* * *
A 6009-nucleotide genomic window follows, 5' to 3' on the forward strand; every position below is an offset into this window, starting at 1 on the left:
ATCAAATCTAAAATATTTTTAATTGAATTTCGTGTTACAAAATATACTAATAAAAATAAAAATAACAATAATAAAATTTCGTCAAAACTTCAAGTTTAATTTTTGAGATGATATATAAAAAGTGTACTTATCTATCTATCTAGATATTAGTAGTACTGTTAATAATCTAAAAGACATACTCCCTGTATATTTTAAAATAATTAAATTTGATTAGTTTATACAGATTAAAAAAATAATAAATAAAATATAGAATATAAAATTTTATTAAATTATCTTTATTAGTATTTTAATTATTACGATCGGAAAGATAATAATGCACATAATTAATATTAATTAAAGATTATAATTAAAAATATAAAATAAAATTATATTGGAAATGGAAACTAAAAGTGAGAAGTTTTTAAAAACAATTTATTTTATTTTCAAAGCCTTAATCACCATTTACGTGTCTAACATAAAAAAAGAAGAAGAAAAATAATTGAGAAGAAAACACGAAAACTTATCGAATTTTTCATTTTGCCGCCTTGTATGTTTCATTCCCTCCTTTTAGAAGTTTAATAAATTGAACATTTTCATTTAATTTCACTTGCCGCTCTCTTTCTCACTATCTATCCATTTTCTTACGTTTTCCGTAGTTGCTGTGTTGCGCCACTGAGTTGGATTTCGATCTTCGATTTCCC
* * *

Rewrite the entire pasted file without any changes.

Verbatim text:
A 6009-nucleotide genomic window follows, 5' to 3' on the forward strand; every position below is an offset into this window, starting at 1 on the left:
ATCAAATCTAAAATATTTTTAATTGAATTTCGTGTTACAAAATATACTAATAAAAATAAAAATAACAATAATAAAATTTCGTCAAAACTTCAAGTTTAATTTTTGAGATGATATATAAAAAGTGTACTTATCTATCTATCTAGATATTAGTAGTACTGTTAATAATCTAAAAGACATACTCCCTGTATATTTTAAAATAATTAAATTTGATTAGTTTATACAGATTAAAAAAATAATAAATAAAATATAGAATATAAAATTTTATTAAATTATCTTTATTAGTATTTTAATTATTACGATCGGAAAGATAATAATGCACATAATTAATATTAATTAAAGATTATAATTAAAAATATAAAATAAAATTATATTGGAAATGGAAACTAAAAGTGAGAAGTTTTTAAAAACAATTTATTTTATTTTCAAAGCCTTAATCACCATTTACGTGTCTAACATAAAAAAAGAAGAAGAAAAATAATTGAGAAGAAAACACGAAAACTTATCGAATTTTTCATTTTGCCGCCTTGTATGTTTCATTCCCTCCTTTTAGAAGTTTAATAAATTGAACATTTTCATTTAATTTCACTTGCCGCTCTCTTTCTCACTATCTATCCATTTTCTTACGTTTTCCGTAGTTGCTGTGTTGCGCCACTGAGTTGGATTTCGATCTTCGATTTCCC